Now, the state of the subject, in the religious phenomenon, appears to be especially incompatible with the duplication here necessary. The subject, wholly absorbed in the feeling of communion with the Infinite, no longer distinguishes between the real and the imaginary. Are his very emotions true, under such conditions; or are they only those simulated factitious emotions (objectively insincere in spite of their intensity and of their evidence) which are described in the forcible English phrase: sham emotions? Far from a mystical state being able to constitute an experience, it is necessary to ask, further, if it is a state of consciousness, since mystical absorption actually tends to annul consciousness.
Here we encounter the real problem which is at the heart of this discussion: is there no other experience than that which the duality of a subject and an object implies? May not this experience, belonging to distinct consciousness and to science, be derivative and artificial, in comparison with that primary and genuine experience which is truly one with life and reality? Such a doctrine, in fact, appears to follow from the substitution of the field of consciousness for states of consciousness in William James's psychology.6 The primary datum, according to this doctrine, is an infinite continuity of impression and living experience, from which our clear perceptions only emerge in an elaborated and altered shape, calculated to assist us in the pursuit of certain practical ends.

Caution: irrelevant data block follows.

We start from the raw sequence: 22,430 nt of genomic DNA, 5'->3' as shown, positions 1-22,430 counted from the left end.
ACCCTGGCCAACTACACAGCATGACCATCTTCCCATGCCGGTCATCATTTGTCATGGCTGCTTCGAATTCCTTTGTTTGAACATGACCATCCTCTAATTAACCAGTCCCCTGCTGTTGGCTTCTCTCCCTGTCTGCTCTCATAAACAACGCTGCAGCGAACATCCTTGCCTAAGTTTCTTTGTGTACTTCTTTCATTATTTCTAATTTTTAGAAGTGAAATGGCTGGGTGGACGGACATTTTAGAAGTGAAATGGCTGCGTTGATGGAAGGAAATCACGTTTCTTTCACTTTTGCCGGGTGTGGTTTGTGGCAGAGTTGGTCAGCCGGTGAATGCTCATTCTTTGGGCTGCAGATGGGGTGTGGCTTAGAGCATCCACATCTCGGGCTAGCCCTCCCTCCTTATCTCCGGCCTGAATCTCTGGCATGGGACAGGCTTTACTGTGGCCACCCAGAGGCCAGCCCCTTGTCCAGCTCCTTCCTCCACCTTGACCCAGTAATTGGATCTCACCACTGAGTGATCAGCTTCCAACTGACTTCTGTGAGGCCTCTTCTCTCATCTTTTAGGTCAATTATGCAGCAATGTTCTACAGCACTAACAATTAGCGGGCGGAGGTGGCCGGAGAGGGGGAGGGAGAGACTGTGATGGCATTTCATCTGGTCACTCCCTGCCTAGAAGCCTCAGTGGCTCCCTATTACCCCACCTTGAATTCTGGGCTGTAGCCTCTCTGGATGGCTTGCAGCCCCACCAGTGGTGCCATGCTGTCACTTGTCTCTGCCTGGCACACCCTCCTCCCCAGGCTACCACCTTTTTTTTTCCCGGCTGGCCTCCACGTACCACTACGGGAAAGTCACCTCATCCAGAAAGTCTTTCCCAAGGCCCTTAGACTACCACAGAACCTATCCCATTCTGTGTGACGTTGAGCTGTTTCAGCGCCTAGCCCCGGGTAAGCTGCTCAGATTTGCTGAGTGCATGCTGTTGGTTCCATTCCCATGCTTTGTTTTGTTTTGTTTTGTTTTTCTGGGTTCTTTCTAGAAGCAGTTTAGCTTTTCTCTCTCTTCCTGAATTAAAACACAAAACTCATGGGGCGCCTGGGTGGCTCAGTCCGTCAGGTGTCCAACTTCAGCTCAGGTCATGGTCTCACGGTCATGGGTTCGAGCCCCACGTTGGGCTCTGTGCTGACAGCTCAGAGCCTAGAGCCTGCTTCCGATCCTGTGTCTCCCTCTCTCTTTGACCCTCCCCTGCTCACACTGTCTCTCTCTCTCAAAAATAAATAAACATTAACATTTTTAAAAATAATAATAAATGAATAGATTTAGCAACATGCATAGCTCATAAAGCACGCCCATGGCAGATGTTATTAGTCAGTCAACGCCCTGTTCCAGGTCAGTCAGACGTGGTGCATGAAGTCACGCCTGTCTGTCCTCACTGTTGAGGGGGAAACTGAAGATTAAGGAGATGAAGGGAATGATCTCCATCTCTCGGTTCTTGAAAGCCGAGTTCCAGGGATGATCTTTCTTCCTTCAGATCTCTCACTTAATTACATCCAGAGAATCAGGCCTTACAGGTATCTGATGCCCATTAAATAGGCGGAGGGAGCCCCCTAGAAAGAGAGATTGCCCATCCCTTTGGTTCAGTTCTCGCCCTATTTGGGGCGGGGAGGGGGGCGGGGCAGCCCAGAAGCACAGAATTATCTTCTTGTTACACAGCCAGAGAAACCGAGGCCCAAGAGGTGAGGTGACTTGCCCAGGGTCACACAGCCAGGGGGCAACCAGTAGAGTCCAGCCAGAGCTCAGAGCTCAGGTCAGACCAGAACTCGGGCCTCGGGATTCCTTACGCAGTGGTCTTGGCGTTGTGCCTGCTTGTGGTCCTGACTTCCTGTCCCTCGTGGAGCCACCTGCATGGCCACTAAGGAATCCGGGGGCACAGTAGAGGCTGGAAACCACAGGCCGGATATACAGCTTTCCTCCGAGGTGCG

Upon this matter opinion is divided. Some are inclined to see in the subliminal self-an enlargement, an enrichment of consciousness, while others declare that they can only see therein an impoverishment, a contraction, a vestige, a residuum. In regarding it closely, say these latter, we find nothing in this so-called higher consciousness which was not previously in the ordinary perceptive consciousness. The super-natural aspirations of the mystics are reminiscences; such purely spiritual creations are forgotten states of consciousness which, according to ordinary psychological laws, have been mechanically combined with other states of consciousness, thus engendering a psychical organism which consciousness does not recognise. This “unknown”cannot escape the fate of all mysteries that have been opposed to science: the progress of observation and of analysis will bring it into the region of the known and the natural.